Described first is the operation performed when the main storage device with the configuration shown in FIG. 16 receives a read instruction from a storage control device (not shown in the attached drawings).

First, since an R/W signal indicating either a read state or a write state is output from a storage control device (not shown in the attached drawings), it synchronizes with the GCLK. If the R/W signal indicates a read state, then a selection circuit (SEL) 1006 selects a read data bus 1002. As a result, the read data read from the RAMs (not shown in the attached drawings, but corresponding to, for example, the RAMs 301 shown in FIG. 4) operating synchronously with the FCLK to the read data bus 1002, are input to the DRs 1001 #0˜#7 through an F/F 1004 operating synchronously with the FCLK.

When an output value of a 3-bit counter 1011 which increments the value of the RD-- SEL data, that is, an initial value, by 1 is decoded by a decoder (DEC) 1012, read data set signals RDST 0˜7 each having the 1-clock time of the FCLK output from the decoder (DEC) 1012 sequentially become active. These read data set signals RDST 0˜7 are input to the DRs 1001 #0˜#7 through OR gates (OR) 1017 #0˜#7.

As a result, the 8 sets of read data are sequentially input from the read data bus 1002 synchronously with the FCLK, and then sequentially stored in the DRs 1001 #0˜#7. When the selecting data are output from a 3-bit counter (not shown in the attached drawings) operating synchronously with the GCLK and then decoded by a decoder (not shown in the attached drawings), selection signals DMPX-- RD 0˜7, which sequentially become active, are provided from the decoder to a SEL 1010. When the R/W signal indicates a read state, then the SEL 1010 selects the selection signals DMPX-- RD 0˜7. As a result, each of the outputs of the 8 DRs 1001 is sequentially selected by a SEL 1007 and sequentially output as eight 8-byte memory read data MRD to a storage control device (not shown in the attached drawings) through an F/F 1008 which operates synchronously with the GCLK and has an 8-byte data width.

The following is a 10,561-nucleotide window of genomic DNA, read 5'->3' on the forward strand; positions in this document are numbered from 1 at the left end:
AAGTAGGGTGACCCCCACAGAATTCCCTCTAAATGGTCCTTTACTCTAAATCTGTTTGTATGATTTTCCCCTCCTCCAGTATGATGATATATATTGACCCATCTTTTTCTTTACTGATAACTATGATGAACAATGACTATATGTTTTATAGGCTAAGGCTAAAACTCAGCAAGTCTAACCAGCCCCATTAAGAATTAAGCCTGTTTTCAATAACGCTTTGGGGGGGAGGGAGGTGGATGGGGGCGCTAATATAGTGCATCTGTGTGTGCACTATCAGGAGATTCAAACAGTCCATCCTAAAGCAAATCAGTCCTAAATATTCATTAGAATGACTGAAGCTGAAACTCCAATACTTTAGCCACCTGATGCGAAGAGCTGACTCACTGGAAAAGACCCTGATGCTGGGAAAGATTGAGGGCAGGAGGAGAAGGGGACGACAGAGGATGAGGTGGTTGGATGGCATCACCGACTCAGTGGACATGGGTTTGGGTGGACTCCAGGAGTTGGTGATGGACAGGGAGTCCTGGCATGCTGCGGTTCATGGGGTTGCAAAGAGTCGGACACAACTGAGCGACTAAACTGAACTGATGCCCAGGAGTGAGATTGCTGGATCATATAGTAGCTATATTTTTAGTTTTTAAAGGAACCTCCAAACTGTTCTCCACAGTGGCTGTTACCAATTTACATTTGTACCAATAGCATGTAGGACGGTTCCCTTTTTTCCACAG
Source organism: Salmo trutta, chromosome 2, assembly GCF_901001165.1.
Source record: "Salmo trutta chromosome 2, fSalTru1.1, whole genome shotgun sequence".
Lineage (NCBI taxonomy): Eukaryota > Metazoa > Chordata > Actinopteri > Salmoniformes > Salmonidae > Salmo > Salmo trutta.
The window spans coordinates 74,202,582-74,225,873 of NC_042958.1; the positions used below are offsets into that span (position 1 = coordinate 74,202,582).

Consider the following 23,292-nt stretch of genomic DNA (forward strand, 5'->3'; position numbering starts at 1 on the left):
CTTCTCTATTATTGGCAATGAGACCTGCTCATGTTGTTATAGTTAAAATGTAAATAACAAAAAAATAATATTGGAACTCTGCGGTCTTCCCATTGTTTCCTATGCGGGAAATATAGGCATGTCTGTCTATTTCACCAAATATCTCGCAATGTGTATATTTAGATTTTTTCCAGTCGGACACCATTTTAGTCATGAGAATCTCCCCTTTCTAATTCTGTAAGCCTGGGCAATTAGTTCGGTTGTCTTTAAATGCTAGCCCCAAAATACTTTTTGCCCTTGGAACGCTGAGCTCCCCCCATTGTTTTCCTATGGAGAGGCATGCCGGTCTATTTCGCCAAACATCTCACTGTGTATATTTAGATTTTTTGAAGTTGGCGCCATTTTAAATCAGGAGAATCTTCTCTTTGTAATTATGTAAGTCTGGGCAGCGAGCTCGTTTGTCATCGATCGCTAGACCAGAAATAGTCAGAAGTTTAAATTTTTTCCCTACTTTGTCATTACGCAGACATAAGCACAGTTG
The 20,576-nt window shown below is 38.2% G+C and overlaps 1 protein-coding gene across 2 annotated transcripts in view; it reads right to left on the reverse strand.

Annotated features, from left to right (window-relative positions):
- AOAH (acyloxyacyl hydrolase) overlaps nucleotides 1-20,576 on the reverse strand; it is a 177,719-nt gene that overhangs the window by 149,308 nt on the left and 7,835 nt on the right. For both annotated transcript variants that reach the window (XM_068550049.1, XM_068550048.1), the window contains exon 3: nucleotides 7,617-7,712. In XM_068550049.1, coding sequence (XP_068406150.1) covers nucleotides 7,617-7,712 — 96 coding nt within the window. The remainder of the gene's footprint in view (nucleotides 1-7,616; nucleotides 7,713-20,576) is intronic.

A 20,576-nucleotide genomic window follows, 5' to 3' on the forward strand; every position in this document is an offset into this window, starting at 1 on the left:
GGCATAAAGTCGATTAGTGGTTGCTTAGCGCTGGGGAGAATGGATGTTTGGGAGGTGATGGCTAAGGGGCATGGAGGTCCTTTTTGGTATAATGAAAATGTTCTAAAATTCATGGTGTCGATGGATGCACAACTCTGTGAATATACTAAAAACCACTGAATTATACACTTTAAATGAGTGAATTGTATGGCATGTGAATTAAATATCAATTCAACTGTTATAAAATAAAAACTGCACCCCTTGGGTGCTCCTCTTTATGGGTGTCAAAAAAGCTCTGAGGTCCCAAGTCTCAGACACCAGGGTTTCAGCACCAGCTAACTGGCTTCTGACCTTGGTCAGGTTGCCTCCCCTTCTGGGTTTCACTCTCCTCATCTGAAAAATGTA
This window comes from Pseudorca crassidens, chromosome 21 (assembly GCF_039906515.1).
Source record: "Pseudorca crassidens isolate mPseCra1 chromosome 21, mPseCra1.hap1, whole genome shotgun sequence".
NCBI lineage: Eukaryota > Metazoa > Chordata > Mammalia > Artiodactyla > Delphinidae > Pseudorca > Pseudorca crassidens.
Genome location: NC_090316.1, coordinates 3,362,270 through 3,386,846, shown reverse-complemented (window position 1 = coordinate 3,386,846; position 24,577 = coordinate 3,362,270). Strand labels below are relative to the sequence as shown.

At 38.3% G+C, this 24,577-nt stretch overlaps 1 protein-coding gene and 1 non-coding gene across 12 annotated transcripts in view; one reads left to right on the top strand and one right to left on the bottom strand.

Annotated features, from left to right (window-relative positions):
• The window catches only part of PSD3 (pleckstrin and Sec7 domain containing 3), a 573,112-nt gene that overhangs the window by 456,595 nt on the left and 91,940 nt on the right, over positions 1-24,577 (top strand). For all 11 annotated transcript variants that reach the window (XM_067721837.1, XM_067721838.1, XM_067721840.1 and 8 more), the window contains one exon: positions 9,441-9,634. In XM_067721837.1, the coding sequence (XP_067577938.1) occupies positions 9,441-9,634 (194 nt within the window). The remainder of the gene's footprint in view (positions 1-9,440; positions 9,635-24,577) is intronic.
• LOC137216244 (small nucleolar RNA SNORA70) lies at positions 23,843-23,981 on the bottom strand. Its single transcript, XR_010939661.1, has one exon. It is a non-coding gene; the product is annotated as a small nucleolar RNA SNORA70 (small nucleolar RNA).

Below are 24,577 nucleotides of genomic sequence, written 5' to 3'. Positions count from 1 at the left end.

Described next is the operation performed when the main storage device with the configuration shown in FIG. 16 receives a write instruction from a storage control device (not shown in the attached drawings). When the R/W signal indicates a write state, the SEL 1006 selects a write data bus 1003. As a result, the 8 sets of write data transferred via the write data bus 1003 synchronously with the GCLK from a storage control device (not shown in the attached drawings) are input to the DRs 1001 #0˜#7 through an F/F 1005 synchronously with the GCLK.